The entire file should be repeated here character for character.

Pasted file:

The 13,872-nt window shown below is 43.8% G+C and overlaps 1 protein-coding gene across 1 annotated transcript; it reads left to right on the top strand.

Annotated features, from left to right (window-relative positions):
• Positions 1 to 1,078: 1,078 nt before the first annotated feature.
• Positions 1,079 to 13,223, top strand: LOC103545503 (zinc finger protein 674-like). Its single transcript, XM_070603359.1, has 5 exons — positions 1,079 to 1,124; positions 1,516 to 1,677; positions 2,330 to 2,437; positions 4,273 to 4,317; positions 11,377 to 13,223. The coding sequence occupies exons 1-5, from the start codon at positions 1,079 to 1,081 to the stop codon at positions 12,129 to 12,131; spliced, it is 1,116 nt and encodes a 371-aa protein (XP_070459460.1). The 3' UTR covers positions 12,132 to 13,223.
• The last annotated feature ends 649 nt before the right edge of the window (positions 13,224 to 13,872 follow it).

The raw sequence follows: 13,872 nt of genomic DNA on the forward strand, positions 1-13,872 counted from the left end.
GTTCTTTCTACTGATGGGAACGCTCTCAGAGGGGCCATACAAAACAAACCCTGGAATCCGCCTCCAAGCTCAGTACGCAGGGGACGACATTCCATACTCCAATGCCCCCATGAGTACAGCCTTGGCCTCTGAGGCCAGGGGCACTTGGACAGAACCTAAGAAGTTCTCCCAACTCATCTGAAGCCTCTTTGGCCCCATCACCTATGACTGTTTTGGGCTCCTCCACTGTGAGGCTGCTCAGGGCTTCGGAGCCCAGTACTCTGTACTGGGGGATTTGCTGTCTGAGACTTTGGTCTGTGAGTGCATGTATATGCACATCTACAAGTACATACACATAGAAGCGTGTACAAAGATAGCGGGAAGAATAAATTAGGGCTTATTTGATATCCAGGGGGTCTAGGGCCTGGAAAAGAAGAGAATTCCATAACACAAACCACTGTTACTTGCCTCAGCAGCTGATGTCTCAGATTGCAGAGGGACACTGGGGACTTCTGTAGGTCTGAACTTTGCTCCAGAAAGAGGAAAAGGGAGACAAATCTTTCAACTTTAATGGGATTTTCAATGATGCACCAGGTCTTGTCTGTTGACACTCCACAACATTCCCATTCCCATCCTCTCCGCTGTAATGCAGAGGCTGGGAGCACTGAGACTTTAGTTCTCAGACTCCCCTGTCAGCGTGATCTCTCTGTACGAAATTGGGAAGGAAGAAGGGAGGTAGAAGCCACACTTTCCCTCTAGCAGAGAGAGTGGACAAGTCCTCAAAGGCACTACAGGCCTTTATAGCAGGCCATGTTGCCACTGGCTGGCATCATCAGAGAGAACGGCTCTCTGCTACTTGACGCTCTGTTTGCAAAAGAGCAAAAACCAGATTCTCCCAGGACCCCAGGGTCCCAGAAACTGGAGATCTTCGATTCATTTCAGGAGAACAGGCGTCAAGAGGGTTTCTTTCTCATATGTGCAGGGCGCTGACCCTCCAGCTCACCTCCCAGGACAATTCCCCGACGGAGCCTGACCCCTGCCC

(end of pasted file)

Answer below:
The 13,872-nt window shown below is 43.8% G+C and overlaps 1 protein-coding gene across 1 annotated transcript; it reads left to right on the top strand.

Annotated features, from left to right (window-relative positions):
• Positions 1 to 1,078: 1,078 nt before the first annotated feature.
• Positions 1,079 to 13,223, top strand: LOC103545503 (zinc finger protein 674-like). Its single transcript, XM_070603359.1, has 5 exons — positions 1,079 to 1,124; positions 1,516 to 1,677; positions 2,330 to 2,437; positions 4,273 to 4,317; positions 11,377 to 13,223. The coding sequence occupies exons 1-5, from the start codon at positions 1,079 to 1,081 to the stop codon at positions 12,129 to 12,131; spliced, it is 1,116 nt and encodes a 371-aa protein (XP_070459460.1). The 3' UTR covers positions 12,132 to 13,223.
• The last annotated feature ends 649 nt before the right edge of the window (positions 13,224 to 13,872 follow it).

The raw sequence follows: 13,872 nt of genomic DNA on the forward strand, positions 1-13,872 counted from the left end.
GTTCTTTCTACTGATGGGAACGCTCTCAGAGGGGCCATACAAAACAAACCCTGGAATCCGCCTCCAAGCTCAGTACGCAGGGGACGACATTCCATACTCCAATGCCCCCATGAGTACAGCCTTGGCCTCTGAGGCCAGGGGCACTTGGACAGAACCTAAGAAGTTCTCCCAACTCATCTGAAGCCTCTTTGGCCCCATCACCTATGACTGTTTTGGGCTCCTCCACTGTGAGGCTGCTCAGGGCTTCGGAGCCCAGTACTCTGTACTGGGGGATTTGCTGTCTGAGACTTTGGTCTGTGAGTGCATGTATATGCACATCTACAAGTACATACACATAGAAGCGTGTACAAAGATAGCGGGAAGAATAAATTAGGGCTTATTTGATATCCAGGGGGTCTAGGGCCTGGAAAAGAAGAGAATTCCATAACACAAACCACTGTTACTTGCCTCAGCAGCTGATGTCTCAGATTGCAGAGGGACACTGGGGACTTCTGTAGGTCTGAACTTTGCTCCAGAAAGAGGAAAAGGGAGACAAATCTTTCAACTTTAATGGGATTTTCAATGATGCACCAGGTCTTGTCTGTTGACACTCCACAACATTCCCATTCCCATCCTCTCCGCTGTAATGCAGAGGCTGGGAGCACTGAGACTTTAGTTCTCAGACTCCCCTGTCAGCGTGATCTCTCTGTACGAAATTGGGAAGGAAGAAGGGAGGTAGAAGCCACACTTTCCCTCTAGCAGAGAGAGTGGACAAGTCCTCAAAGGCACTACAGGCCTTTATAGCAGGCCATGTTGCCACTGGCTGGCATCATCAGAGAGAACGGCTCTCTGCTACTTGACGCTCTGTTTGCAAAAGAGCAAAAACCAGATTCTCCCAGGACCCCAGGGTCCCAGAAACTGGAGATCTTCGATTCATTTCAGGAGAACAGGCGTCAAGAGGGTTTCTTTCTCATATGTGCAGGGCGCTGACCCTCCAGCTCACCTCCCAGGACAATTCCCCGACGGAGCCTGACCCCTGCCC